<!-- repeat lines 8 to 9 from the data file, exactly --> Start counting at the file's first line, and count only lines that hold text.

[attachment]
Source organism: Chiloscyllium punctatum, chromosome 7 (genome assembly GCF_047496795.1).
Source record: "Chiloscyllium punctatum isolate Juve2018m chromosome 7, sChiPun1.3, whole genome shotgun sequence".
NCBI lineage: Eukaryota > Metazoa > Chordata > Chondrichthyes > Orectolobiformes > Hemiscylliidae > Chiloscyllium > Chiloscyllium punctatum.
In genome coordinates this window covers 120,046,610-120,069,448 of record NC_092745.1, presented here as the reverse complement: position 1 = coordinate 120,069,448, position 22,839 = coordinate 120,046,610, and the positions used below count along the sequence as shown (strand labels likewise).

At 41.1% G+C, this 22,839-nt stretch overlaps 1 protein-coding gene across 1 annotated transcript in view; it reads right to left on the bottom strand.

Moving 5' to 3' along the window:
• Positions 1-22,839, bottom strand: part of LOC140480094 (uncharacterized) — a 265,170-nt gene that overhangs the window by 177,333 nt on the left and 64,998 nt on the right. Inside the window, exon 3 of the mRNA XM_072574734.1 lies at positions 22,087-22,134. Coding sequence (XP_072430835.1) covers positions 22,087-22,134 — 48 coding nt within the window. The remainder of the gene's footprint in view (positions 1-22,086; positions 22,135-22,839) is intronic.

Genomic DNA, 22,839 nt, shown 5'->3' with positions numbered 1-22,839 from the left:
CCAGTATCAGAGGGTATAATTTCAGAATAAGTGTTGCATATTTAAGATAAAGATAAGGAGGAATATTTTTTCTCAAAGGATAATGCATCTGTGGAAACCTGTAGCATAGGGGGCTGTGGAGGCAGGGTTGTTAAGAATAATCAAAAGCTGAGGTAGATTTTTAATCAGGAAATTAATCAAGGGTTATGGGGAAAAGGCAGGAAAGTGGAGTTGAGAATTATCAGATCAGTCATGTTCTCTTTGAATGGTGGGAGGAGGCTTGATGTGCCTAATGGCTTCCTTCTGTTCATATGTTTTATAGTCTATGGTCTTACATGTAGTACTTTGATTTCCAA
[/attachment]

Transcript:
Genomic DNA, 22,839 nt, shown 5'->3' with positions numbered 1-22,839 from the left:
CCAGTATCAGAGGGTATAATTTCAGAATAAGTGTTGCATATTTAAGATAAAGATAAGGAGGAATATTTTTTCTCAAAGGATAATGCATCTGTGGAAACCTGTAGCATAGGGGGCTGTGGAGGCAGGGTTGTTAAGAATAATCAAAAGCTGAGGTAGATTTTTAATCAGGAAATTAATCAAGGGTTATGGGGAAAAGGCAGGAAAGTGGAGTTGAGAATTATCAGATCAGTCATGTTCTCTTTGAATGGTGGGAGGAGGCTTGATGTGCCTAATGGCTTCCTTCTGTTCATATGTTTTATAGTCTATGGTCTTACATGTAGTACTTTGATTTCCAA